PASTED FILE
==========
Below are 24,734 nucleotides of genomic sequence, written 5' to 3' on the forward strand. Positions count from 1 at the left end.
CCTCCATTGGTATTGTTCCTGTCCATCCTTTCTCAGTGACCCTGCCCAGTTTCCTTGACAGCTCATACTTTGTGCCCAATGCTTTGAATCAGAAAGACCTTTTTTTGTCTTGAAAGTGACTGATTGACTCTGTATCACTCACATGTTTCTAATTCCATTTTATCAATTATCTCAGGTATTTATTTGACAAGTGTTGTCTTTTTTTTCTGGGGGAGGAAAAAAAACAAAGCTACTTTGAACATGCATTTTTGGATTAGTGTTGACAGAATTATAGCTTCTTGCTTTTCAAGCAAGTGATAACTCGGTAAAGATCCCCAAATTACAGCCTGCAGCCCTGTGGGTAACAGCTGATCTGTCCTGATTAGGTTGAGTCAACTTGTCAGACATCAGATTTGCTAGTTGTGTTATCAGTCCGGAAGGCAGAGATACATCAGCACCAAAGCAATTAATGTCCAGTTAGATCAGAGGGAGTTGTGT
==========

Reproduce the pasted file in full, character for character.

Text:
Below are 24,734 nucleotides of genomic sequence, written 5' to 3' on the forward strand. Positions count from 1 at the left end.
CCTCCATTGGTATTGTTCCTGTCCATCCTTTCTCAGTGACCCTGCCCAGTTTCCTTGACAGCTCATACTTTGTGCCCAATGCTTTGAATCAGAAAGACCTTTTTTTGTCTTGAAAGTGACTGATTGACTCTGTATCACTCACATGTTTCTAATTCCATTTTATCAATTATCTCAGGTATTTATTTGACAAGTGTTGTCTTTTTTTTCTGGGGGAGGAAAAAAAACAAAGCTACTTTGAACATGCATTTTTGGATTAGTGTTGACAGAATTATAGCTTCTTGCTTTTCAAGCAAGTGATAACTCGGTAAAGATCCCCAAATTACAGCCTGCAGCCCTGTGGGTAACAGCTGATCTGTCCTGATTAGGTTGAGTCAACTTGTCAGACATCAGATTTGCTAGTTGTGTTATCAGTCCGGAAGGCAGAGATACATCAGCACCAAAGCAATTAATGTCCAGTTAGATCAGAGGGAGTTGTGT